Winter Safety Tips

winter safety

The holiday season is a time for family, friends, and all the wonderful things that come along with winter itself. Staying as safe as possible during the holidays is key to being able to relax and fully enjoy the time. Here are a few tips to avoid some of the dangers that can be inherent with wintertime, especially those that affect us more as we get older.

When the Weather Outside is Frightful…

For many of us, the holidays go hand-in-hand with colder weather. And did you know that cold weather itself can cause problems for the elderly? According to the National Institute on Aging, there are many reasons why seniors can’t tolerate the cold as well as they once did, including losing body heat faster and not being as aware of it happening. Given that, it can be easy for seniors to experience hypothermia, or their body temperature dropping dangerously below 95 degrees. 

To avoid the potential of hypothermia, it’s important to bundle up when you go outside. Warm layers, sturdy shoes, a hat and scarf, and mittens for your hands can work wonders. But did you know that you can get hypothermia indoors if your home is not warm enough? Make sure you keep the heat at a level that will keep you comfortable and safe, which is usually at least 68 degrees Fahrenheit[1].

Get to Your Destination Safely

When you’re out and about during the holidays, you might be out in cold temperatures – and you might also encounter snow and ice that often comes with the winter months. Staying steady on your feet is incredibly important to avoid falls, so take some time to consider fall prevention strategies before venturing out onto icy surfaces.

·         Keep walkways clear of ice and snow.

·         Beware of black ice, which is simply ice that you can’t see – it is especially common in shaded or dark areas, where there isn’t much visibility anyway.

·         Wear footwear with good traction.

·         Take short steps over ice and snow and go slowly.

·         Hold onto what you can as you walk. That means always using the railings on stairs and holding onto your car door as you get in and out of the vehicle.

·         If you feel your balance starting to waver, just stop. Get your bearings and then move forward again – slowly.

Remember to be safe on the road, too. Always have a full tank of gas, keep your vehicle maintenance up to date, avoid back roads, and try to always travel with a companion. You should also have emergency supplies in your vehicle, such as a warm blanket, bottled water, non-perishable snacks, and other necessities. And of course, always wear your medical alert!

Beware the Seasonal Villains – COVID and Flu

‘Tis the season to be jolly, but unfortunately, it’s also the season for sniffles and sneezes. Now that the world has “opened back up” since COVID shut things down for a while, it can be easy to think that the worst of COVID is behind us – and perhaps it is. But that doesn’t mean that you can’t still get the virus now, or that you can’t also get influenza, a mainstay of the winter season. Even if you’ve been vaccinated, you can still catch either one.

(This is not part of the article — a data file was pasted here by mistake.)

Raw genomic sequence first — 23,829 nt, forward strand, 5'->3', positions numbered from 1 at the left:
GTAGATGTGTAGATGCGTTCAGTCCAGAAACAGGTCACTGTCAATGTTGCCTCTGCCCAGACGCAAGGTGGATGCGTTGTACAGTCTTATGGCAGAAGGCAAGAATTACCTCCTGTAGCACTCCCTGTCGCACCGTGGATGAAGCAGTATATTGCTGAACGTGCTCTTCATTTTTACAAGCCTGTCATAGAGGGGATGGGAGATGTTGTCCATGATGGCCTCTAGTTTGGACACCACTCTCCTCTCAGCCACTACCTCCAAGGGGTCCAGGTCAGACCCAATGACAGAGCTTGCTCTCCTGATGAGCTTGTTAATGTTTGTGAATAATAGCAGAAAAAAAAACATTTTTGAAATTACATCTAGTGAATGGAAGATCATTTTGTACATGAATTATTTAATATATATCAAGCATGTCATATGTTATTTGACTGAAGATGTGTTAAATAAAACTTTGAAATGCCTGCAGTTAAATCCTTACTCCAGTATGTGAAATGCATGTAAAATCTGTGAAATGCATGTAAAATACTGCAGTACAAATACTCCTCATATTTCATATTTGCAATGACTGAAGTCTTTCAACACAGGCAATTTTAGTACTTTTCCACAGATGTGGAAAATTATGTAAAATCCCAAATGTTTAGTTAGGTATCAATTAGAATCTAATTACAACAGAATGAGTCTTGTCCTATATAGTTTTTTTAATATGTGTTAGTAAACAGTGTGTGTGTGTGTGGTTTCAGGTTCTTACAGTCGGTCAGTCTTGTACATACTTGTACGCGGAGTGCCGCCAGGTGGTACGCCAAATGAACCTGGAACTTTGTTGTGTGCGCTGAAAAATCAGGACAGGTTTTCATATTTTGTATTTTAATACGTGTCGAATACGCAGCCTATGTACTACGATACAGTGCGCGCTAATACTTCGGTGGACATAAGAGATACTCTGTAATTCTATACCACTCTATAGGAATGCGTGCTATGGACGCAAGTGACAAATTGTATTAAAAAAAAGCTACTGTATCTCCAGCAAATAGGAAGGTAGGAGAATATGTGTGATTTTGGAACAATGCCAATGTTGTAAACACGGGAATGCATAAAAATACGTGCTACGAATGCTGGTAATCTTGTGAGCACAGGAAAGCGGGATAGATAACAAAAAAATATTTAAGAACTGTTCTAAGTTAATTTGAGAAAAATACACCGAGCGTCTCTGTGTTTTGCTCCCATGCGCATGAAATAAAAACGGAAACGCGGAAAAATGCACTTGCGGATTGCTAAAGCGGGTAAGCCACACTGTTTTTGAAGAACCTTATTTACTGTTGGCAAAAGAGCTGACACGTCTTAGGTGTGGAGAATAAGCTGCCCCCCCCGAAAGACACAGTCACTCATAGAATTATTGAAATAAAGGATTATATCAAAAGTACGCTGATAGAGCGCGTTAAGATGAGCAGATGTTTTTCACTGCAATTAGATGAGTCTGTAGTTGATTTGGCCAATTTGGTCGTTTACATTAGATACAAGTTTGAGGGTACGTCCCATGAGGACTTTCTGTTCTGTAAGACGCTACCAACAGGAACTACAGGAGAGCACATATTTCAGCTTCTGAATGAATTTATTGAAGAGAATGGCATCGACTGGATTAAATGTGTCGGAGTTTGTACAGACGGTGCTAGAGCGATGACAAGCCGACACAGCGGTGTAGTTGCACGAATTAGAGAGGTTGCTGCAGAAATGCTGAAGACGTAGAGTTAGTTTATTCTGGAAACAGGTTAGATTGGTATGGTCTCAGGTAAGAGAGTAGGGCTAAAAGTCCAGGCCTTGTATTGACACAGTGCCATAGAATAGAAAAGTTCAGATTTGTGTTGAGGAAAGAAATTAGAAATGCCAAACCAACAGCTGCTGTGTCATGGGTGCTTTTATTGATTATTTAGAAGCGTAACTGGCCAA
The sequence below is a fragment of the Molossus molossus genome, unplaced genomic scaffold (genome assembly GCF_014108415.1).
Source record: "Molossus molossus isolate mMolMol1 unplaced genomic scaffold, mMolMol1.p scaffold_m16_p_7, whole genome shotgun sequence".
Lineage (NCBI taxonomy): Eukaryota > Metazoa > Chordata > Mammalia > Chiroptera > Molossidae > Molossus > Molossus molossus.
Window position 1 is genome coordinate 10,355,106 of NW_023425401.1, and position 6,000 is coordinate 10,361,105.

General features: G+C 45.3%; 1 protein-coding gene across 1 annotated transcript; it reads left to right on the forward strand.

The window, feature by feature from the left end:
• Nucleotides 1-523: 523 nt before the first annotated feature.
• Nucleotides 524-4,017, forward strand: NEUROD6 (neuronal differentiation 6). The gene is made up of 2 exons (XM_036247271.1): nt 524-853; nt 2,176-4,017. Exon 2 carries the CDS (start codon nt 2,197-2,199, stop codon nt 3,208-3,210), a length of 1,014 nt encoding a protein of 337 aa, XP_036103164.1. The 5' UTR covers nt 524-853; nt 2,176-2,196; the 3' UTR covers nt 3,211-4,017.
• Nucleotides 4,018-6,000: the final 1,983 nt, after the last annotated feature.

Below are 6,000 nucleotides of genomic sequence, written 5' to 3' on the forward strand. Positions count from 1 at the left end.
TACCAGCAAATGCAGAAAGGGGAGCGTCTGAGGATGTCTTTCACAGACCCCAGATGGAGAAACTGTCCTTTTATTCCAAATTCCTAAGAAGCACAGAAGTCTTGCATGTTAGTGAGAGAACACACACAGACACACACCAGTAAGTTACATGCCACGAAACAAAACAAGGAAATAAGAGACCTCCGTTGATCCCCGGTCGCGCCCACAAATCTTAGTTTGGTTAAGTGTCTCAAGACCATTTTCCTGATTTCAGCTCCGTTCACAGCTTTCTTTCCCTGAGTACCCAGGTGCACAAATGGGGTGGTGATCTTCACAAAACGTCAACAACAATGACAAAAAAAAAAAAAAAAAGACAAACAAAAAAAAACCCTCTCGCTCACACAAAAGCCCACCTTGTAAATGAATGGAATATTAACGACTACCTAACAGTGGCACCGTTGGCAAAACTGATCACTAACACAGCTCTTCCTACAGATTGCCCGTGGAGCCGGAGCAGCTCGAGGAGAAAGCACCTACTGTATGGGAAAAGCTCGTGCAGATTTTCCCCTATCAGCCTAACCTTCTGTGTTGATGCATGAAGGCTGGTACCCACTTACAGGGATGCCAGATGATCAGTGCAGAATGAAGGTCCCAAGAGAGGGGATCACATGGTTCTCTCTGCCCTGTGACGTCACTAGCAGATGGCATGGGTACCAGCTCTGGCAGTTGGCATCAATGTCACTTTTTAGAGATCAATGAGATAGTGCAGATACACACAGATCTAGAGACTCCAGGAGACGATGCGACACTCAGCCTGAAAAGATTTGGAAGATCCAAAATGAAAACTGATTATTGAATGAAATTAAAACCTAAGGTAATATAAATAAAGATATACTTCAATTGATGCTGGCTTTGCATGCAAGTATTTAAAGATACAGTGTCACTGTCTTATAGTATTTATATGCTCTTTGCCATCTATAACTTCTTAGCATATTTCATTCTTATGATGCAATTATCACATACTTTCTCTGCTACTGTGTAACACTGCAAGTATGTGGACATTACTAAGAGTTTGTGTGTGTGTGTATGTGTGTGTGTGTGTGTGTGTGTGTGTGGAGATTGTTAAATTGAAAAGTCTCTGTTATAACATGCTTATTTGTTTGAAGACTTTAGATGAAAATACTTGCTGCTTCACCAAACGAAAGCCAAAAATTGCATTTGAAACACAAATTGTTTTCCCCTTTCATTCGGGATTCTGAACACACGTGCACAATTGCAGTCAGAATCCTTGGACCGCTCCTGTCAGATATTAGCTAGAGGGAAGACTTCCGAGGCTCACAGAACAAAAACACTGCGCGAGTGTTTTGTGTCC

Protecting yourself from COVID is extremely important for the elderly. Those over the age of 65 currently make up only about 16% of the United States population but account for a whopping 75% of all deaths from COVID. And up to 85% of all deaths from the flu occur in seniors aged 65 and older[2].

Here’s how to stay safe from these illnesses during the winter months:

·         Wash your hands frequently. And learn how to do it properly. Wash for at least 20 seconds each time.

·         Wear a mask. If your immune system is compromised or you are one of the 85% of seniors who has a chronic health condition[3], it’s a good idea to wear a well-fitted mask when in a crowded area. 

·         Maintain social distancing. Though it’s largely ignored these days, staying six feet away from others is a good way to avoid all sorts of illnesses – not just COVID or the flu, but even the common cold.

·         Be careful what you touch. One of the easiest ways to catch a cold or any other virus is by touching a surface on which the virus is waiting, and then touching your face. Did you know that we touch our faces an average of 50 times per hour[4]? That’s about once a minute! Protect yourself by being more aware of what you touch—doorknobs, railings, gas pumps, grocery carts or baskets—and wash your hands frequently or use sanitizer.

Being proactive about your health is the best way to protect it. To that end, make sure to get the vaccines your doctor recommends, including those for the flu, COVID, and pneumonia. If you’re feeling under the weather, stay home! But also stay in contact with your doctor to make sure that you’re doing all the right things to stay healthy if you do have an illness. And, as always, never hesitate to press your medical alert button. That’s what we’re here for!

Alert1 wishes you and all those you love the happiest, healthiest holiday season and a very prosperous New Year! Happy 2023!